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Robin L. Kelly, Brian Fitzpatrick, protect black women and girls act, task force,

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In February, Pennsylvania Congressman Brian Fitzpatrick teamed up with Illinois Congresswoman Robin L. Kelly (IL-2), Yvette D. Clarke (NY-9), Bonnie Watson Coleman (NJ-12), and several other officials to re-introduce the bipartisan Protect Black Women and Girls Act. The legislation was first introduced in 2021.

If passed, the bill would create an Interagency Task Force to examine the circumstances and encounters of Black women and girls across various sectors including education, economic development, healthcare, labor and employment, housing, justice and civil rights. The goal is to advocate for community-driven approaches to alleviate and tackle harm, ensure accountability, and analyze the societal impacts on Black women and girls.

As stated in a press release, the bill’s primary focus lies in pinpointing and evaluating the effectiveness of policies and programs aimed at enhancing outcomes for Black women and girls across federal, state and local levels. Concurrently, it aims to devise an action plan geared towards enhancing these programs for the betterment of both communities.

If enacted, members of the Protect Black Women and Girls task force would have the ability to submit recommendations to Congress, the president and each state or local government on policies, practices, programs and incentives that should be adopted to improve program standards and outcomes.

One of the areas that will be assessed is the ongoing maternal health crisis that continues to negatively impact Black women. Currently, Black women die from pregnancy-related complications at three times the rate of their white and non-Hispanic counterparts. Pay disparities in the workforce are also a constant barrier for Black women. The task force would try to find and uncover ways to combat this problem.

“For every U.S. dollar that a white man earns in the United States, Black women are paid 67 cents,” a press release from Brian Fitzpatrick’s office noted.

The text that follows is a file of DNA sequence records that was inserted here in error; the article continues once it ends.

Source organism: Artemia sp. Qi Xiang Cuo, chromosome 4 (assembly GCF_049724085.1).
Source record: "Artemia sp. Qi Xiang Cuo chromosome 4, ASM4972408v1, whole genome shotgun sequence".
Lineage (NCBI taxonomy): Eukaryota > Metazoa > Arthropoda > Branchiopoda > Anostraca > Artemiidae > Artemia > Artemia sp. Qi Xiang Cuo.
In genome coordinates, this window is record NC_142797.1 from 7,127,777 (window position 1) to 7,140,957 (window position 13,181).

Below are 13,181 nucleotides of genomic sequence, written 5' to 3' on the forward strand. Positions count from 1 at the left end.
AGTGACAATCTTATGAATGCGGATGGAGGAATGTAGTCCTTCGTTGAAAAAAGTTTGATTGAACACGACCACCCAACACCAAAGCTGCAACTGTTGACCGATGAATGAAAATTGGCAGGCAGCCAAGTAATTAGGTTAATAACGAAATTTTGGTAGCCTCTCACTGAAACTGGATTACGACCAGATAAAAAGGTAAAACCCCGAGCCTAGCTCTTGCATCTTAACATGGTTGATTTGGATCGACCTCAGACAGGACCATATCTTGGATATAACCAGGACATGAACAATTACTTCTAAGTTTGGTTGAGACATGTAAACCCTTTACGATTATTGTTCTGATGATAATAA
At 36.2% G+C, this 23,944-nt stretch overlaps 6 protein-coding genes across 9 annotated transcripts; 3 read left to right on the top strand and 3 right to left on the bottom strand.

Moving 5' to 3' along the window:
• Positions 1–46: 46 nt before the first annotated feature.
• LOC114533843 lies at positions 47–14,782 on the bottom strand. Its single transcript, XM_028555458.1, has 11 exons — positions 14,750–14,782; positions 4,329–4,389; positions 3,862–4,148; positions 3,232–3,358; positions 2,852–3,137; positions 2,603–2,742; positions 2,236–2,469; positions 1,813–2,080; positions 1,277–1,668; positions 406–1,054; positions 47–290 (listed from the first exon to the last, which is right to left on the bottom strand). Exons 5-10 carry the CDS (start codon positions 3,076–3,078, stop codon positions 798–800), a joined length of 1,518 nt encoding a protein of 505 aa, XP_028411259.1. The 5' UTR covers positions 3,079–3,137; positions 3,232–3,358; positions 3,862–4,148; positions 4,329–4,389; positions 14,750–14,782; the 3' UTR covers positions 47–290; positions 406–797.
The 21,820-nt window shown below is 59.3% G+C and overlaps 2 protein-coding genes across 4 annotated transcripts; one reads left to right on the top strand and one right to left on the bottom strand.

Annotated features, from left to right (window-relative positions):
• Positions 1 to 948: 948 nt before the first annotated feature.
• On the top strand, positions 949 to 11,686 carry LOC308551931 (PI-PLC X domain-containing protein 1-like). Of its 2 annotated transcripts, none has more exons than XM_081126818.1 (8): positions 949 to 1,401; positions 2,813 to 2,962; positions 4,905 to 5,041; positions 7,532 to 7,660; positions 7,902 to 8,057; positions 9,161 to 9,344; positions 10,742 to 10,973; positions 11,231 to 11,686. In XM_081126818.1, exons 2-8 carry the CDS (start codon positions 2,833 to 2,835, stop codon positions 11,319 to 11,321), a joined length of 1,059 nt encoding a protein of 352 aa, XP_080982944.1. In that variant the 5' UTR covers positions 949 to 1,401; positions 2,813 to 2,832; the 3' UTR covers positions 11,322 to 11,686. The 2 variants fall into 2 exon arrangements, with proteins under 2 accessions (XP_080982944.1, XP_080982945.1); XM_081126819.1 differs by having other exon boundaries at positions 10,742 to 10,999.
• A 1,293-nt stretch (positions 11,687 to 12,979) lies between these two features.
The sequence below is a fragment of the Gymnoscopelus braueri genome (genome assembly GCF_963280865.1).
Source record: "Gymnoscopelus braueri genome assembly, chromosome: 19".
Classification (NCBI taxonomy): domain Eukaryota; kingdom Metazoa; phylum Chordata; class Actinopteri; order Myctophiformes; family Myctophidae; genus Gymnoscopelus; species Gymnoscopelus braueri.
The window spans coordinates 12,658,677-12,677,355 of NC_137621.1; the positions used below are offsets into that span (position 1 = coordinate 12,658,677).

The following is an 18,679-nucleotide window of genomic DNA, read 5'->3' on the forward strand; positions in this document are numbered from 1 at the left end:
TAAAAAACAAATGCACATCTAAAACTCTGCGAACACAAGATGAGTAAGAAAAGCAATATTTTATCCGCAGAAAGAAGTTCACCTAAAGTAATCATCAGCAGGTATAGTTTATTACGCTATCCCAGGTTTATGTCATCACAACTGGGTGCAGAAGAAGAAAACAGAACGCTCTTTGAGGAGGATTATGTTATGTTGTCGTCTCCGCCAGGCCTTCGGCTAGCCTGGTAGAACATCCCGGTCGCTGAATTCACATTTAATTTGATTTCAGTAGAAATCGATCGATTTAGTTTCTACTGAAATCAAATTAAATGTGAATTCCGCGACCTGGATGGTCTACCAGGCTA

Presently, the Protect Black Women and Girls Act has garnered backing from more than a dozen co-sponsors, including Texas Representative Al Green and Massachusetts Representative Ayanna Pressley among others.

“For far too long, Black women and girls have faced disproportionate inequities in education, health care, housing, and economic development,” said Congressman Fitzpatrick. “I am proud to join my colleagues in introducing this bipartisan legislation to establish an interagency task force aimed at improving outcomes and livelihoods of Black women and girls across the country.”

Congresswoman Kelly echoed a similar sentiment.

“Simply acknowledging our country’s history of targeted discrimination, harassment, and violence against Black women and girls will not correct years of systemic racism and sexism. We must leverage the full weight of the federal government to seek justice for Black women and girls who deserve an equal opportunity for a full, happy, healthy life,” she said.

Kelly added, “The Protect Black Women and Girls Act acknowledges that justice requires a holistic approach. This legislation commits our government to improving the education, healthcare, economic opportunity, and civil rights available to American Black women and girls. I am proud to introduce the Protect Black Women and Girls Act alongside my Caucus on Black Women and Girls Co-Chairs and Congressman Fitzpatrick.”


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